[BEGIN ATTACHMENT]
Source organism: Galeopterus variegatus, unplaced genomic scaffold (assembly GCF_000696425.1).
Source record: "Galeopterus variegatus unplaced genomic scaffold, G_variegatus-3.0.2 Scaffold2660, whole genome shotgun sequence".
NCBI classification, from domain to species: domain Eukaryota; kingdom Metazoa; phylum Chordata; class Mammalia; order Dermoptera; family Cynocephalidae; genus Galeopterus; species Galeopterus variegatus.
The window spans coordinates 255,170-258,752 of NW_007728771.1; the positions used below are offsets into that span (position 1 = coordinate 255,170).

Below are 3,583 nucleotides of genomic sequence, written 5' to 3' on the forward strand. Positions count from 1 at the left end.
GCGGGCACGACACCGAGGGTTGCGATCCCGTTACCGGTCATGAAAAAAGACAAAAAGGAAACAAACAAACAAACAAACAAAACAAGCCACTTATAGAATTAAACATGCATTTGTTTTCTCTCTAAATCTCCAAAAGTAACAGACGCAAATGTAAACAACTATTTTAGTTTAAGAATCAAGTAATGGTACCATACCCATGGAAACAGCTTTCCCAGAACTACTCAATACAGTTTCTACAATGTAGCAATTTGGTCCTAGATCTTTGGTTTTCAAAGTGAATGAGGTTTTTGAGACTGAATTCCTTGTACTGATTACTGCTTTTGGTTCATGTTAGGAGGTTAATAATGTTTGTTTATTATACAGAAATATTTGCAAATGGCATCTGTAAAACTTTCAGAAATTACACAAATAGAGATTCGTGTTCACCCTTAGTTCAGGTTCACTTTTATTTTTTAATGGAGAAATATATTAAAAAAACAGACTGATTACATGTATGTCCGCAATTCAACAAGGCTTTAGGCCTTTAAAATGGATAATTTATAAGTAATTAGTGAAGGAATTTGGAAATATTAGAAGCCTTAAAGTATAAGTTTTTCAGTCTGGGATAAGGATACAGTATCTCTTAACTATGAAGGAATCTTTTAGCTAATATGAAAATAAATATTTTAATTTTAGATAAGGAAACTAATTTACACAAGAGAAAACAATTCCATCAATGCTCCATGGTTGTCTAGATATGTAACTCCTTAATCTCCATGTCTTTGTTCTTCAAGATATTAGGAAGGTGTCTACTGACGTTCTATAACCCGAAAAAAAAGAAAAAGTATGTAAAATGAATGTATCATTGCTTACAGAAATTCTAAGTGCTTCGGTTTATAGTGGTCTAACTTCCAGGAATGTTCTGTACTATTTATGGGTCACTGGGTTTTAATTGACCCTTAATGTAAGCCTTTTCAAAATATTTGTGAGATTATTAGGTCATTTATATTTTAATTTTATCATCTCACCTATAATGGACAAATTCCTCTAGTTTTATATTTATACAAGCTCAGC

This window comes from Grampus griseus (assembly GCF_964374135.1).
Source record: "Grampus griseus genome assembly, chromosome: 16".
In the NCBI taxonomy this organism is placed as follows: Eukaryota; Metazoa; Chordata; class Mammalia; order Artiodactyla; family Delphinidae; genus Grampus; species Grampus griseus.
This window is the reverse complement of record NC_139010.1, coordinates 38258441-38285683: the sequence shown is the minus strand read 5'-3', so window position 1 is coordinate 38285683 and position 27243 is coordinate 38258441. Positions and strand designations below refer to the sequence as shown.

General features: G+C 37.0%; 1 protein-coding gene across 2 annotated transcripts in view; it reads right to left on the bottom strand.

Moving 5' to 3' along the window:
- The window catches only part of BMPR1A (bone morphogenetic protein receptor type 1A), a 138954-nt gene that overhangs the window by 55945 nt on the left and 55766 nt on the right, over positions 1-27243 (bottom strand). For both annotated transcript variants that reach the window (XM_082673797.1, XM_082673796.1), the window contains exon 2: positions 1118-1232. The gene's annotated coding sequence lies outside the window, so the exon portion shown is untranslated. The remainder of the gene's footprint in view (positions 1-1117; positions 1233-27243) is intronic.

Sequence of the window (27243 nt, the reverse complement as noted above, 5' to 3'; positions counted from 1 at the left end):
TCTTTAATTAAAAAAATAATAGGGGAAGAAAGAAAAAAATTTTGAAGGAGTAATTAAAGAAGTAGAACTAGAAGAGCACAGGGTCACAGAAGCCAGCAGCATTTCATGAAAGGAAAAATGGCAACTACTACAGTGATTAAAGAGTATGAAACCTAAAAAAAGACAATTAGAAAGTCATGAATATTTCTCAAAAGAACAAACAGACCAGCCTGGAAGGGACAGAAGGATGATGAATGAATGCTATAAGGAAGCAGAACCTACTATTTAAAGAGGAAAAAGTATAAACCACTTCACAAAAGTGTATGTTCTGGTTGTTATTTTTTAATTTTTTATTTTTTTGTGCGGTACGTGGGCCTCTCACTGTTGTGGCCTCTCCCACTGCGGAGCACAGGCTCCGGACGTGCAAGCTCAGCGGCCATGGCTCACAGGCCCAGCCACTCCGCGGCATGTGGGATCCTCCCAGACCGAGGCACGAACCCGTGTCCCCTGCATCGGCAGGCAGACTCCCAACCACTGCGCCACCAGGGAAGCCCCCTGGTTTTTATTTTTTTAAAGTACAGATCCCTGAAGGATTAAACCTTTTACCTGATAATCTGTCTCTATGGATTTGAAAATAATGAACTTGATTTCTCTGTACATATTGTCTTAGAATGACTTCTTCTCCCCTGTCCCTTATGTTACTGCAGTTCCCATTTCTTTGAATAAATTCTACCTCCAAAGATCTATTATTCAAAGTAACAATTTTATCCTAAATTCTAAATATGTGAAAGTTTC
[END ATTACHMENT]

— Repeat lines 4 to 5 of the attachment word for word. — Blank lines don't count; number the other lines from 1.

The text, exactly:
The window spans coordinates 255,170-258,752 of NW_007728771.1; the positions used below are offsets into that span (position 1 = coordinate 255,170).

Below are 3,583 nucleotides of genomic sequence, written 5' to 3' on the forward strand. Positions count from 1 at the left end.